Nava Yoga Newsletter: May 23-29, 2016

Namaste Dear Friends,

The following classes will be offered this week:

Hatha Yoga w/ Greg @ 1:30–2:45PM
Yoga for Men w/ Greg @ 5:30–6:30PM
Yin Yoga w/ Julie 6:45–8:00PM

Gentle Yoga w/ Julie @ 4:30–5:30PM
Vinyasa Flow w/ Julie @ 6:00–7:00PM

PWYC Express Flow w/ Julie @ 12–12:45PM
Hatha Yoga w/ Greg @ 5:30–6:45PM
Meditation (Pre-registration required) – WEEK OFF
Slow&Steady w/ Julie @ 8:30–9:45PM

Intro to Yin w/ Julie @ 4:30–5:30PM
Vinyasa Flow w/ Julie @ 5:45–7:00PM

Stretch&Unwind w/ Greg @ 12:00–1:00PM

Morning Flow w/ Greg @ 11:15–12:30PM

A fortnight ago we examined the two types of samadhi: samprajnata (samadhi with consciousness) and asamprajnata (seedless state). This week we’ll explore samadhi in greater detail:

(Chapter 1, Sutras 20–23)
20. For humans, samadhi arises from faith, effort, memory, or the prior experience of samadhi.
21. Samadhi is closest to those who make the greatest effort for its attainment.
22. Success in a yogi’s effort for samadhi differs according to the means they adopt: mild, medium, or intense.
23. Or, samadhi comes from devotion/surrender to Ishwara.

Patanjali lists several methods by which samadhi may be realized. Strong faith alone – in Ishwara/God, guru or the higher Self – can lead to samadhi, as well as effort by way of yogic ascetic practices or memory of previous samadhis experienced in this or previous lives. It is said that samadhi generates samadhi as the lower tamasic and rajasic natures decrease and the sattvic nature increases. As with anything in life, success comes more quickly for those who make the greatest effort with the highest intensity. Finally, samadhi may be realized as a result of devotion to Ishwara.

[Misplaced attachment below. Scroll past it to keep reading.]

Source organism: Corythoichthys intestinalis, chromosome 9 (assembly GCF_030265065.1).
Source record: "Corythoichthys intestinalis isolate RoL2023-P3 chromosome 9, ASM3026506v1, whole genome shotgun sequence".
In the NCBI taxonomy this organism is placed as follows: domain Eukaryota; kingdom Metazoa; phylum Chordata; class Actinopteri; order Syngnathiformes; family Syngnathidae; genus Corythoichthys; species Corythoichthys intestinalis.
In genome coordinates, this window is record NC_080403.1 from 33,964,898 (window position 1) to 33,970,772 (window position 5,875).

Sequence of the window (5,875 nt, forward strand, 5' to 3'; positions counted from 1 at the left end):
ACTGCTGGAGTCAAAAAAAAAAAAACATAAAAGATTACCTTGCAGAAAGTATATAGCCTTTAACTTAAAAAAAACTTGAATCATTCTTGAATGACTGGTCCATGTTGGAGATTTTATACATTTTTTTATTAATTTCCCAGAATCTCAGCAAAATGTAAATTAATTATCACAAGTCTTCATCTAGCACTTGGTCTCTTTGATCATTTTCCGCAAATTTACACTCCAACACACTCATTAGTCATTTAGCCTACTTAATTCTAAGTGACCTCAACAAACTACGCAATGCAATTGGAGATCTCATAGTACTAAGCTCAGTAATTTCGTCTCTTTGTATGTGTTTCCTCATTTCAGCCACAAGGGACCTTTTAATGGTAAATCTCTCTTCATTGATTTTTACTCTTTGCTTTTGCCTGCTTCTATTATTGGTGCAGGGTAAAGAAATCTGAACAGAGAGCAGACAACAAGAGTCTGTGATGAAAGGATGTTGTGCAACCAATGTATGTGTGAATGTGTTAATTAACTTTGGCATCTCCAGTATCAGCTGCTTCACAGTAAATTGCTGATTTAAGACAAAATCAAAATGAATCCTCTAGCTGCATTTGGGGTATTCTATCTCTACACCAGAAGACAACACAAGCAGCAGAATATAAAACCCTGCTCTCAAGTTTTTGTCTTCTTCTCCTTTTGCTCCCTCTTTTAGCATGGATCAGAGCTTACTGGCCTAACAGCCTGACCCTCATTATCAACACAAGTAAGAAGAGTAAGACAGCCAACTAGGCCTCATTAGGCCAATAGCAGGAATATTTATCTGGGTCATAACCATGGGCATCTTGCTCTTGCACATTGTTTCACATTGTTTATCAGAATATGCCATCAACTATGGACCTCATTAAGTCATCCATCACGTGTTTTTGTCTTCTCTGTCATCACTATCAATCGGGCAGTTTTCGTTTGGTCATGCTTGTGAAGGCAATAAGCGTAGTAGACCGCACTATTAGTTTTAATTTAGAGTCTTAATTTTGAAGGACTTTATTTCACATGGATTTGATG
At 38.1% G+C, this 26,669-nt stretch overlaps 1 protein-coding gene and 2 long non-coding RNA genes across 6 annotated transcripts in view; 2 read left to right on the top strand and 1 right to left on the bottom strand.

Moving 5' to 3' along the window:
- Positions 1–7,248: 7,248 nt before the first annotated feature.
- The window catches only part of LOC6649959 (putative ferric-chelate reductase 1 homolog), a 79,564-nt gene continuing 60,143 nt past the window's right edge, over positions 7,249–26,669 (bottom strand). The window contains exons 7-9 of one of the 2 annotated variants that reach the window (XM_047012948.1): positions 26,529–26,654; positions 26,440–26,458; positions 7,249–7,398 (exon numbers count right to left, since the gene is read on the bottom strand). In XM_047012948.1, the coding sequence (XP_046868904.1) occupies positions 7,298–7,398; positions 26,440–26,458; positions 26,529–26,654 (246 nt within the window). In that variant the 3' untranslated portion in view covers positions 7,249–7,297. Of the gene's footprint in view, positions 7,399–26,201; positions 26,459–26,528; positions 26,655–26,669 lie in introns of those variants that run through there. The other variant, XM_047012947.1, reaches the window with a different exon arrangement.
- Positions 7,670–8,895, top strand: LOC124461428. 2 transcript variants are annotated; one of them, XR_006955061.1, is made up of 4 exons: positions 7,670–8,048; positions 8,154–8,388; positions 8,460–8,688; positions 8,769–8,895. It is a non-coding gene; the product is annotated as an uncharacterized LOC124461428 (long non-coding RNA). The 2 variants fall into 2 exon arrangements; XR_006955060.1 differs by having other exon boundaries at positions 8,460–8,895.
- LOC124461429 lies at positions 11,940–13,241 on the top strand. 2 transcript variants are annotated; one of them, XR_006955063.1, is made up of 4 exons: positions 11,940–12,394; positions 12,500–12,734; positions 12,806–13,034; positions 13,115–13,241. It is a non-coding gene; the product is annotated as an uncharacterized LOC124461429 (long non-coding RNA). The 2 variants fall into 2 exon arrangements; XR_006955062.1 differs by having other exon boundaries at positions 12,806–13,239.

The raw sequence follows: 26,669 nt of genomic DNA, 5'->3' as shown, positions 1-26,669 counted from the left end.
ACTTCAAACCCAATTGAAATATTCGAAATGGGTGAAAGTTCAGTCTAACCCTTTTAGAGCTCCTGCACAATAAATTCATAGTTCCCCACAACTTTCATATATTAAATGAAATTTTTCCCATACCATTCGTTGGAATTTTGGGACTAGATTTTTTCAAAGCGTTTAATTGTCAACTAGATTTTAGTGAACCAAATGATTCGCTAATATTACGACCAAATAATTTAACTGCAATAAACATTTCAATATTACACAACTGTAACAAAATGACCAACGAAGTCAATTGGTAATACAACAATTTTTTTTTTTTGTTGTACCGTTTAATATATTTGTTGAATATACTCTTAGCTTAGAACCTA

Up to now in the Yoga Sutras, the two primary means of samadhi can be summarized as Ishwara Pranidhana (surrender to God) and Viveka (discrimination). Ishwara Pranidhana is one of the three main practices of kriya yoga and one of the five niyamas of the ashtanga yoga system. Perhaps no other principle has more importance in the Yoga Sutras than Ishwara Pranidhana as we are challenged with the loss of our deluded identity. Essentially, it is identical to Bhakti Yoga, or the Yoga of Devotion, in which the heart and its experience takes precedent over other outer or inner (mind) practices. Discrimination between the eternal and transient is vital for mastery of the fluctuations of the mind. It is the primary power that comes from practice and relates mainly to Jnana Yoga, or the Yoga of Knowledge.

Thus, both personal effort and Divine grace can result in samadhi, and they are highly correlated; indeed, grace descends most quickly on those who strive the fiercest. All other yogas are either based directly on this two-fold nature of practice and grace or they seek to develop it.

Setu Bandha Sarvangasana (bridge pose)

••• a backbend posture that helps to open the chest & shoulders and stretch the front body. While lying on the back, the knees are bent, feet (hip-width) are on the floor, and the arms lie along the body, palms down. The hips are then lifted toward the ceiling, the shoulders roll underneath the body, and the hands clasp together with straight arms beneath the pelvis.

Because this posture requires open shoulders, hip flexors, a relatively flexible spine, etc., several modifications are available. For instance, it can be challenging to clasp the hands under the body with tight shoulders/chest. In this case, the hands can simply push on the floor alongside the body. Additionally, blocks can be used under the sacrum to support a deeper backbend (high block) or a restorative pose (low block/blanket).

The most common alignment problems with bridge pose include splaying the knees outward and rolling onto the outside edges of the feet. To minimize the risk of neck injury, it is very strongly advised to never turn your hand while in bridge pose. Please speak with your instructors regarding other types of alignment problems with this posture and safe modifications for your body type.

Om Namah Shivaya


Leave a Reply

Fill in your details below or click an icon to log in: Logo

You are commenting using your account. Log Out /  Change )

Google photo

You are commenting using your Google account. Log Out /  Change )

Twitter picture

You are commenting using your Twitter account. Log Out /  Change )

Facebook photo

You are commenting using your Facebook account. Log Out /  Change )

Connecting to %s